• Divorce may be initiated by women.
  • A woman has final approval on a marriage partner arranged by her parents.
  • Abolishing women's status as property,
  • Establishing women's legal capacity,
  • Granting women the right to receive their own dowry,
  • Changing marriage from a proprietary to a contractual relationship,
  • Allowing women to retain control over their property
  • Granted women financial maintenance from their husbands and controlled the husband's free ability to divorce.
  • What is the status of women in Islam?
 The legal status of Muslim women can be considered at different stages as a daughter, as a mother, as a sister and as a wife. Firstly, Islam stopped insisted on equal treatment between sons and daughters. The Prophet Muhammad urged parents not to make any differences between the children and to be kind to them, particularly young girls. He clearly indicates the status of female children in Islam by saying “If a daughter is born to a person and he brings her up, gives her a good education and trains her in the arts of life, I shall myself stand between him and hell fire”.
Furthermore, women have great respect and affection as a mother. The Quran advises Muslims to show love and consideration to the parents particularly to the mothers.
Prophet Muhammad states the value of motherhood with these words “The heaven lies under the mothers’ feet”. Moreover, the Prophet Muhammad emphasizes the value of women in Islam as a wife that “The best of you are they who behave best to their wives”. Besides the Prophet Muhammad was a good example as the model husband who treated his wives with great love, compassion and consideration.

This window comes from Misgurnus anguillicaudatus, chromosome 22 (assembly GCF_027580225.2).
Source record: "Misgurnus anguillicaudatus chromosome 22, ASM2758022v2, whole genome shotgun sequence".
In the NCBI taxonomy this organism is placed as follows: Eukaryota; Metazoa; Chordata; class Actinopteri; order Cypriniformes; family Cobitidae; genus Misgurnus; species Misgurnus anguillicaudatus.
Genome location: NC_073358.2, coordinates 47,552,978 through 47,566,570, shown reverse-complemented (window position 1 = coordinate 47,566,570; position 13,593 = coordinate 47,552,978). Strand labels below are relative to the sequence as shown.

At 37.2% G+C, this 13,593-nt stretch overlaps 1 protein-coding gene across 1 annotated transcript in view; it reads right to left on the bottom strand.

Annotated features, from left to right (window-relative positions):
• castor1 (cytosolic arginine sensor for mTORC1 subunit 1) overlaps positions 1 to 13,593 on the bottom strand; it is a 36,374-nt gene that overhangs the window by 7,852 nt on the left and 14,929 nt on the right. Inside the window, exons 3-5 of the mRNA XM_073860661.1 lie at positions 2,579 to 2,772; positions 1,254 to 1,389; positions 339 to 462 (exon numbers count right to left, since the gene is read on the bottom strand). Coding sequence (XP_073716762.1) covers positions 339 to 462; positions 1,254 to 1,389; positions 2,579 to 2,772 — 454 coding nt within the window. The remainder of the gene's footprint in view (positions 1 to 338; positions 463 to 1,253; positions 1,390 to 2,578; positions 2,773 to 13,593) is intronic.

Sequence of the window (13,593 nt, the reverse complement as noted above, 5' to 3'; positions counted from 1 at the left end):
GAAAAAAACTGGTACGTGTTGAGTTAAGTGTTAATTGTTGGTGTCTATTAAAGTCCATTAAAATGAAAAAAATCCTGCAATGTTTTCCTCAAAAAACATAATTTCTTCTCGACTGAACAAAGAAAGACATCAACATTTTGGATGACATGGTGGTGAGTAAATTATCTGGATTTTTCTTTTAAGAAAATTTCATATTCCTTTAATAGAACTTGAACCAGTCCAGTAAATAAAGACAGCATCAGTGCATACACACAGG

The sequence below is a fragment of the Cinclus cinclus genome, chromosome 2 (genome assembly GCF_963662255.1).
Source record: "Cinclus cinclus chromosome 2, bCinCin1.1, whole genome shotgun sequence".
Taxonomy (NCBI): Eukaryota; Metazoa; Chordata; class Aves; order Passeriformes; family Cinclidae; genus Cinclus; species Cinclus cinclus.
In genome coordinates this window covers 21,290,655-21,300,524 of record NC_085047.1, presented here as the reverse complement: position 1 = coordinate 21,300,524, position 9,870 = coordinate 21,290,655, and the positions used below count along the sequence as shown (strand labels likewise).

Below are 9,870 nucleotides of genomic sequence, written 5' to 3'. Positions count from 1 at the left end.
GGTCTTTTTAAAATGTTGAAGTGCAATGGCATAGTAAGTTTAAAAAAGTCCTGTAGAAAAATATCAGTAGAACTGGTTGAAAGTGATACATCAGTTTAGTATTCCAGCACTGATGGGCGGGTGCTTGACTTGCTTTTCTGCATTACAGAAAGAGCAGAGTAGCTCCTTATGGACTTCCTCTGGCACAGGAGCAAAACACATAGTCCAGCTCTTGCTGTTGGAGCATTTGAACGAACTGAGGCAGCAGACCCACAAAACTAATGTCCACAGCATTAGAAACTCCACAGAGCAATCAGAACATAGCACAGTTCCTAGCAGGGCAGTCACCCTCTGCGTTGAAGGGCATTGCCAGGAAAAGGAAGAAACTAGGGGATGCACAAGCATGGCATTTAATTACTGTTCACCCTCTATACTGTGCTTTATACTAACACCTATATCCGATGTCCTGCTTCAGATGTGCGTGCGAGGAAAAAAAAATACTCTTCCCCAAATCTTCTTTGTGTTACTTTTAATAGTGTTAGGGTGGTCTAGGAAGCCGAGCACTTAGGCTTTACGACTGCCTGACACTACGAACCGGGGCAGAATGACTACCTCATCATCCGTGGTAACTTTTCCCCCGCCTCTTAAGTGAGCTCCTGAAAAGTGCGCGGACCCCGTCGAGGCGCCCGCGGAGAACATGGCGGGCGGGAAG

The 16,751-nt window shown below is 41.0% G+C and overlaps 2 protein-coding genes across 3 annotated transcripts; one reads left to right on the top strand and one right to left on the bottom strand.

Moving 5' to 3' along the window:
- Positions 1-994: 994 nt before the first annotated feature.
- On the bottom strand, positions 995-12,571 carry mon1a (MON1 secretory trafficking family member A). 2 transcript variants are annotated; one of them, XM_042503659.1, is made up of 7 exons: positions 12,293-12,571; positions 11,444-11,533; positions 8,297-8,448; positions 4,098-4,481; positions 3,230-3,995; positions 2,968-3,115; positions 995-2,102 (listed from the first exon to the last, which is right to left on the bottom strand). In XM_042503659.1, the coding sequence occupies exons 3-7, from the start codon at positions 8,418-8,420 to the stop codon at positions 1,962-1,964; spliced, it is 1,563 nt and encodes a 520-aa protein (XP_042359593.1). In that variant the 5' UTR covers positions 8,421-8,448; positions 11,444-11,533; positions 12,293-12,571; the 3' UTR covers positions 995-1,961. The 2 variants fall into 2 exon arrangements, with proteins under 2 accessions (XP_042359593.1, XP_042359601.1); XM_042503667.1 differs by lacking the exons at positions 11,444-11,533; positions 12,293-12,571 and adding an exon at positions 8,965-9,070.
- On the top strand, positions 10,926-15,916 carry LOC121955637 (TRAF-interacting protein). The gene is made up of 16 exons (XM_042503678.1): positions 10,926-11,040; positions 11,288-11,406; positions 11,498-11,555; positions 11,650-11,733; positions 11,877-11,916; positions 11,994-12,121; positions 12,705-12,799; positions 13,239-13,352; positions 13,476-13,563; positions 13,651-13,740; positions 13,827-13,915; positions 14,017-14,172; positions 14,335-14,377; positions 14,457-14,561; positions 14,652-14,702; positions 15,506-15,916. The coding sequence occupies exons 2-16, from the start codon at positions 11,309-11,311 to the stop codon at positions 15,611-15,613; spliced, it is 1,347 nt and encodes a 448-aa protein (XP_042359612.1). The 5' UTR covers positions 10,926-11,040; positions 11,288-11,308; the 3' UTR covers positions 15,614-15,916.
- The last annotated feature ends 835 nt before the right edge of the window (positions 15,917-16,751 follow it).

Shushtery (1938) writes that Islam contributed to the status improvement of women in the following ways: i) By stressing the need to respect and to give good treatment to a foster mother. ii) By making women the mistress of her own property in which the husband had no right to interfere except with her permission. iii) By giving her the right of claiming divorce (Khula), (iv) By allowing her to hold any public office. v) By giving her the freedom to remarry after divorce, and vi) By encouraging her to study and acquire knowledge.
Kapadia (1965) writes that Islam improved the status of women by restricting polygamy to four wives and favoring monogamy, by condemning female infanticide, by assigning share in inheritance, by declaring Mehr as a compulsory gift to the bride and by re-orienting the Arab law of marriage and divorce in favor of women like providing maintenance (for Iddat period) for divorced women and their children. Paradise was promised to a believing woman as it was to a believing man.
Maulana Thanavi one of the leaders of Deoband published a book entitled ‘Behishti Zewar' intended to strengthen the moral well being of Muslim women. The theme of the book is welfare of the family in particular and the society in general, and of the moral integrity of the women who serve as wife and mother. Her virtues of nurture and wisdom are shown as essential for the moral well-being of the children and the courage of the husband. Muslim women are portrayed as essentially a strong person who keeps the integrity of the family alive through her courage and support for all the members.